Many of us would benefit from finding better balance in our lives; whether that’s work-life balance or musculo-skeletal balance – although I’ll bet you give more thought to the former.
Finding time to exercise is a good place to start; exercise enhances mood and improves physical health. Having an awareness of how to counteract the negative physical effects of our work lives increases the benefits further.
First, let’s forget the concept of muscles working individually and envisage muscular chains running through our bodies, vertically and obliquely, which allow the phenomenal range of human movement. If a muscle in the chain is dysfunctional (strained, tight or weak, for example) then the whole chain is effected and movement impaired.
To create movement across a joint, muscles work together. Usually there is one “agonist” – the principle muscle whose contraction creates a movement, assisted by one or more “synergists” which assist the agonist and provide stability to the joint. There is also an “antagonist” which performs the opposite movement.
For example, bending the knee involves contraction of the hamstrings group, the agonist and synergists in this case. The antagonists here are the quadriceps muscles, which lengthen as the agonists contract. The opposite action of straightening the leg involves the two muscle groups swapping roles, and the quadriceps become the agonists and the hamstrings the antagonists.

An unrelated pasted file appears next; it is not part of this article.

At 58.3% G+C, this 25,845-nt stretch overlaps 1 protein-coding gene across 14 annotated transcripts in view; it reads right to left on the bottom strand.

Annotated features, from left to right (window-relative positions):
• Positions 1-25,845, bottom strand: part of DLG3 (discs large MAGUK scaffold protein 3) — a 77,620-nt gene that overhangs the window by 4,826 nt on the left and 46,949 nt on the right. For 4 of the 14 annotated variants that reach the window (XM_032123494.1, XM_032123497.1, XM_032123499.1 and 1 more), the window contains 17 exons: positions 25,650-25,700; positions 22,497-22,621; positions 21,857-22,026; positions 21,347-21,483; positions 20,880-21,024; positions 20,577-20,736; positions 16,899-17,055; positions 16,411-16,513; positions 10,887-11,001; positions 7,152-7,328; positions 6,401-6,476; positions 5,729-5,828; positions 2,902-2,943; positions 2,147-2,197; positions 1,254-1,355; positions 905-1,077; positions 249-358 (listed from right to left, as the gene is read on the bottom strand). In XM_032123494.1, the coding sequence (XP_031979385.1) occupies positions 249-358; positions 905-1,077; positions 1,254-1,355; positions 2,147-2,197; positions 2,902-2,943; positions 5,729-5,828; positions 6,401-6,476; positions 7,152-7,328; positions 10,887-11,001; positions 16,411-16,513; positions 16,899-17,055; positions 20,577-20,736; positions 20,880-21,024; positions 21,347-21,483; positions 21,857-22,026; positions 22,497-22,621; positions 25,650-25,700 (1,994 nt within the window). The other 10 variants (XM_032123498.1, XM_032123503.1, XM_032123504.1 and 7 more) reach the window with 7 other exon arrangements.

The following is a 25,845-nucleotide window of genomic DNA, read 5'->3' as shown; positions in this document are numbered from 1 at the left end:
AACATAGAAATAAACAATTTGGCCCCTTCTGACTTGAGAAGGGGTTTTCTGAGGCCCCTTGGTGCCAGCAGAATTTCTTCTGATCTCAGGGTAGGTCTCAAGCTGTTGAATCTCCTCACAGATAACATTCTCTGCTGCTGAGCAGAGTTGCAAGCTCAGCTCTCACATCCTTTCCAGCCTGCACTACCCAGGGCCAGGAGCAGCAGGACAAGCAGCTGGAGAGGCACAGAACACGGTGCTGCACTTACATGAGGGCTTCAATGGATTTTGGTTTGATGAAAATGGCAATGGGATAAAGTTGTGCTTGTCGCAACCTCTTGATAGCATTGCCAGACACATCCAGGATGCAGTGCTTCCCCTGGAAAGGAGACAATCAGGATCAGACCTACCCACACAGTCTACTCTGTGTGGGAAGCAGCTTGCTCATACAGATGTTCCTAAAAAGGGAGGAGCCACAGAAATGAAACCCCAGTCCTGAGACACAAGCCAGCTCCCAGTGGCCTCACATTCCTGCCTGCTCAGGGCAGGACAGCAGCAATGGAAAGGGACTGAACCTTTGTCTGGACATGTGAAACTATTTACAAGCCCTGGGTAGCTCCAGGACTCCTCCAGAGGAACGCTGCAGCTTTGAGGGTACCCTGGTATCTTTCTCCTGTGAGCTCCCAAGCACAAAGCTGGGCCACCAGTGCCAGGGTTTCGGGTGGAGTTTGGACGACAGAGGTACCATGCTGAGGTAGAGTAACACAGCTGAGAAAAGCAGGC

The antagonist muscles also help control the action. For example, when kicking a football the quadriceps contract quickly to straighten the leg whilst the hamstrings stretch and act as a brake to the kicking action, preventing injury.
From this simple example you can begin to understand the complex balance of muscles’ roles in movement.
Unfortunately, our sedentary 21st century lifestyle encourages an imbalance between agonists and antagonists and confusion between agonists and synergists. One of the many negative effects of prolonged sitting is a classic example; the hip flexors get used to being a shortened position and are never fully “relaxed”, therefore their antagonist muscle, the gluteus maximus, is inhibited and becomes weak, lazy and dysfunctional. The gluteus maximus is the agonist in hip extension, but since it’s no longer functional, its synergists, the hamstrings and the muscles of the lower back, compensate, becoming overworked and prone to injury.
To make matters worse, when we work out we often choose to work on the muscles we see as we stand in front of the mirror; the abdominals, the biceps, the chest muscles (pectorals or pecs), the quadriceps, whilst neglecting their antagonists. Be honest; who hasn’t, even if only during their misguided youth, performed sit-ups until their abdominal muscles burn or bench-pressed heavy weights to exhaustion, without even stretching afterwards? Both activities exacerbate the imbalances that already exist from sitting at a desk for too long.
Even cycling, a great sport for cardio-vascular fitness, but whose forward posture entrenches the desk posture we’re trying to offset. Now, I’m not saying, don’t cycle, but I am saying that if cycling is your chosen sport, make sure you stretch the pecs and hip flexors thoroughly and don’t neglect the gluteals!
If you bench press, stretch the pecs afterwards and strengthen the muscles of the upper back to avoid the shoulders being pulled forwards – a frequent cause of neck and shoulder pain.
“The plank” is a great core strengthener but again focusses on muscles at the front of the body. Complement the plank with the posterior plank, which opens the chest whilst working hard the glutes and hamstrings.
Exercising is a positive thing, but giving some thought to how you can simultaneously counteract the negative effects of office work will double the reward and decrease the chance of injury.